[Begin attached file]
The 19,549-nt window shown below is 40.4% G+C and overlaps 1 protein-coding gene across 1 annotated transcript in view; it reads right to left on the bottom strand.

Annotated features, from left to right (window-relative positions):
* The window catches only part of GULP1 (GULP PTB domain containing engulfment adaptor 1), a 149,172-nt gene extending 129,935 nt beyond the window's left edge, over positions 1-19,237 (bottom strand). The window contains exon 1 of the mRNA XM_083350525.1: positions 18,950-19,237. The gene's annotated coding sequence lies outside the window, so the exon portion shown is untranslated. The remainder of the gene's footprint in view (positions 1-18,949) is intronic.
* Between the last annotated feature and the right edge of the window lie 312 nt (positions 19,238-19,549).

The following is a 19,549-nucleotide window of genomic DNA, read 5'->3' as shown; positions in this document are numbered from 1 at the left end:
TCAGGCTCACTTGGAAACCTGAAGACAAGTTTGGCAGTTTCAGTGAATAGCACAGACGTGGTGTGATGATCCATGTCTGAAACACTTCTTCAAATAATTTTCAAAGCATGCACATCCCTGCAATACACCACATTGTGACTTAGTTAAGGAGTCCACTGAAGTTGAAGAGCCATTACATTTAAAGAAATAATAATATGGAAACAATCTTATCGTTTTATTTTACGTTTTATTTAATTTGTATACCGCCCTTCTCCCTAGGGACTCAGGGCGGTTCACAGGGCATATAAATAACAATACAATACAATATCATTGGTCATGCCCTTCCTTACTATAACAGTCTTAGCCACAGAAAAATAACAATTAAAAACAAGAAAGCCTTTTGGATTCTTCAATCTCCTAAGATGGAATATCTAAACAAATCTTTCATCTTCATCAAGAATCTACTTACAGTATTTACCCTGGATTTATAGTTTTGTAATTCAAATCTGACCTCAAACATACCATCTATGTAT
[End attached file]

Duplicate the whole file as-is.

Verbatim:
The 19,549-nt window shown below is 40.4% G+C and overlaps 1 protein-coding gene across 1 annotated transcript in view; it reads right to left on the bottom strand.

Annotated features, from left to right (window-relative positions):
* The window catches only part of GULP1 (GULP PTB domain containing engulfment adaptor 1), a 149,172-nt gene extending 129,935 nt beyond the window's left edge, over positions 1-19,237 (bottom strand). The window contains exon 1 of the mRNA XM_083350525.1: positions 18,950-19,237. The gene's annotated coding sequence lies outside the window, so the exon portion shown is untranslated. The remainder of the gene's footprint in view (positions 1-18,949) is intronic.
* Between the last annotated feature and the right edge of the window lie 312 nt (positions 19,238-19,549).

The following is a 19,549-nucleotide window of genomic DNA, read 5'->3' as shown; positions in this document are numbered from 1 at the left end:
TCAGGCTCACTTGGAAACCTGAAGACAAGTTTGGCAGTTTCAGTGAATAGCACAGACGTGGTGTGATGATCCATGTCTGAAACACTTCTTCAAATAATTTTCAAAGCATGCACATCCCTGCAATACACCACATTGTGACTTAGTTAAGGAGTCCACTGAAGTTGAAGAGCCATTACATTTAAAGAAATAATAATATGGAAACAATCTTATCGTTTTATTTTACGTTTTATTTAATTTGTATACCGCCCTTCTCCCTAGGGACTCAGGGCGGTTCACAGGGCATATAAATAACAATACAATACAATATCATTGGTCATGCCCTTCCTTACTATAACAGTCTTAGCCACAGAAAAATAACAATTAAAAACAAGAAAGCCTTTTGGATTCTTCAATCTCCTAAGATGGAATATCTAAACAAATCTTTCATCTTCATCAAGAATCTACTTACAGTATTTACCCTGGATTTATAGTTTTGTAATTCAAATCTGACCTCAAACATACCATCTATGTAT